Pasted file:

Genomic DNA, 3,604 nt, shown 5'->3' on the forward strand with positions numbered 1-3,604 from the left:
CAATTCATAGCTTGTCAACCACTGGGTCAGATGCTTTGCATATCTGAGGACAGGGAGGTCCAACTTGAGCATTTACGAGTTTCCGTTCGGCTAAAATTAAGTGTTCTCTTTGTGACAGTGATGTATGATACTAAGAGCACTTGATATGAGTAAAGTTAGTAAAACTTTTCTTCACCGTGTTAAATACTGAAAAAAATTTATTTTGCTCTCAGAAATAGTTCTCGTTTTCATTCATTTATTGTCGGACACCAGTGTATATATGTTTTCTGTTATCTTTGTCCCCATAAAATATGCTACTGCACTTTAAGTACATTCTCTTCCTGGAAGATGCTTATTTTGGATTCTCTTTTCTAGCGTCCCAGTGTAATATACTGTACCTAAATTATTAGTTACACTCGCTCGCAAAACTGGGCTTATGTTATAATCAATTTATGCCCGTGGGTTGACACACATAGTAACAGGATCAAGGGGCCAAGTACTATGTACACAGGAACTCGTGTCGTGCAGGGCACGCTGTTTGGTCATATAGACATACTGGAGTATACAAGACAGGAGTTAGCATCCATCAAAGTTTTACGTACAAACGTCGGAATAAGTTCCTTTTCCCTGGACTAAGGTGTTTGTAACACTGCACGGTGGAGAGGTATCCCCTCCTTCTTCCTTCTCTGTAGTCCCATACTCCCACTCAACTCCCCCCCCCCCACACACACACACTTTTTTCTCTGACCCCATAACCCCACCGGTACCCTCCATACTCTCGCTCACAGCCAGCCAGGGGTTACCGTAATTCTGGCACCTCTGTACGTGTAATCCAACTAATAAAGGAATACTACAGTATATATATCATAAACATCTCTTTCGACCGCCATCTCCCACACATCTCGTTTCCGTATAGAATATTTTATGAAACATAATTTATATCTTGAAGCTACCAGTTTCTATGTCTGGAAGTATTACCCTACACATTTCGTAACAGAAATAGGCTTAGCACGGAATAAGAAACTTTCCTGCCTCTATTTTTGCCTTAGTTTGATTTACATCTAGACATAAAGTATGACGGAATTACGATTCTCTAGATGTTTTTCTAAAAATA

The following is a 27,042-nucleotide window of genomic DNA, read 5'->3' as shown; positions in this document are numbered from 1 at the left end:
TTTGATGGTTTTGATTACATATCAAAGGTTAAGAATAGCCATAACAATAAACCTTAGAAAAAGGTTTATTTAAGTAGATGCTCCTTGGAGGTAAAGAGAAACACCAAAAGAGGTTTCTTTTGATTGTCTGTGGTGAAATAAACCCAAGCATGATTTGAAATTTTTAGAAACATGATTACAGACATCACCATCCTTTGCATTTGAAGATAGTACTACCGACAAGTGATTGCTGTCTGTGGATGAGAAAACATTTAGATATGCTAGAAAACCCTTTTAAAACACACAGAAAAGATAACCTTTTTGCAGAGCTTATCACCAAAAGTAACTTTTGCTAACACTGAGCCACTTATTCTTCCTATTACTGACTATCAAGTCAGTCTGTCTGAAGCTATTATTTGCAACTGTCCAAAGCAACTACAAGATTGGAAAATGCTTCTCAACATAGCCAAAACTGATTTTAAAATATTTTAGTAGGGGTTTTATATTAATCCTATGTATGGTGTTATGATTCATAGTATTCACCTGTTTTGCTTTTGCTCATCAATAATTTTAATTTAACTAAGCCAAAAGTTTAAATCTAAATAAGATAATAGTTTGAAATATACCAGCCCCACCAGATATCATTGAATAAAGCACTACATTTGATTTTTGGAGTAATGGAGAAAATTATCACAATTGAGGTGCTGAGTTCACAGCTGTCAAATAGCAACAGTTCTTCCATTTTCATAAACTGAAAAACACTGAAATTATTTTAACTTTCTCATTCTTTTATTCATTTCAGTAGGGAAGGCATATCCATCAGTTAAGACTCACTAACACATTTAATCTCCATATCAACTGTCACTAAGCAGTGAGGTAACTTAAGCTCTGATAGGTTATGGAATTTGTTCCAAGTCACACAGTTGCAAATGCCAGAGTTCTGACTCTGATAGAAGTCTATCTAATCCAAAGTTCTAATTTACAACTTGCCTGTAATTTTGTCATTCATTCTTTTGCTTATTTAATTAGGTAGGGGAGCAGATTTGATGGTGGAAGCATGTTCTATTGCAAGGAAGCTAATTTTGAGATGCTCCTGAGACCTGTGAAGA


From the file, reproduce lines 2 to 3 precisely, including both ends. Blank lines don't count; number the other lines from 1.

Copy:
CAATTCATAGCTTGTCAACCACTGGGTCAGATGCTTTGCATATCTGAGGACAGGGAGGTCCAACTTGAGCATTTACGAGTTTCCGTTCGGCTAAAATTAAGTGTTCTCTTTGTGACAGTGATGTATGATACTAAGAGCACTTGATATGAGTAAAGTTAGTAAAACTTTTCTTCACCGTGTTAAATACTGAAAAAAATTTATTTTGCTCTCAGAAATAGTTCTCGTTTTCATTCATTTATTGTCGGACACCAGTGTATATATGTTTTCTGTTATCTTTGTCCCCATAAAATATGCTACTGCACTTTAAGTACATTCTCTTCCTGGAAGATGCTTATTTTGGATTCTCTTTTCTAGCGTCCCAGTGTAATATACTGTACCTAAATTATTAGTTACACTCGCTCGCAAAACTGGGCTTATGTTATAATCAATTTATGCCCGTGGGTTGACACACATAGTAACAGGATCAAGGGGCCAAGTACTATGTACACAGGAACTCGTGTCGTGCAGGGCACGCTGTTTGGTCATATAGACATACTGGAGTATACAAGACAGGAGTTAGCATCCATCAAAGTTTTACGTACAAACGTCGGAATAAGTTCCTTTTCCCTGGACTAAGGTGTTTGTAACACTGCACGGTGGAGAGGTATCCCCTCCTTCTTCCTTCTCTGTAGTCCCATACTCCCACTCAACTCCCCCCCCCCCACACACACACACTTTTTTCTCTGACCCCATAACCCCACCGGTACCCTCCATACTCTCGCTCACAGCCAGCCAGGGGTTACCGTAATTCTGGCACCTCTGTACGTGTAATCCAACTAATAAAGGAATACTACAGTATATATATCATAAACATCTCTTTCGACCGCCATCTCCCACACATCTCGTTTCCGTATAGAATATTTTATGAAACATAATTTATATCTTGAAGCTACCAGTTTCTATGTCTGGAAGTATTACCCTACACATTTCGTAACAGAAATAGGCTTAGCACGGAATAAGAAACTTTCCTGCCTCTATTTTTGCCTTAGTTTGATTTACATCTAGACATAAAGTATGACGGAATTACGATTCTCTAGATGTTTTTCTAAAAATA

The following is a 27,042-nucleotide window of genomic DNA, read 5'->3' as shown; positions in this document are numbered from 1 at the left end: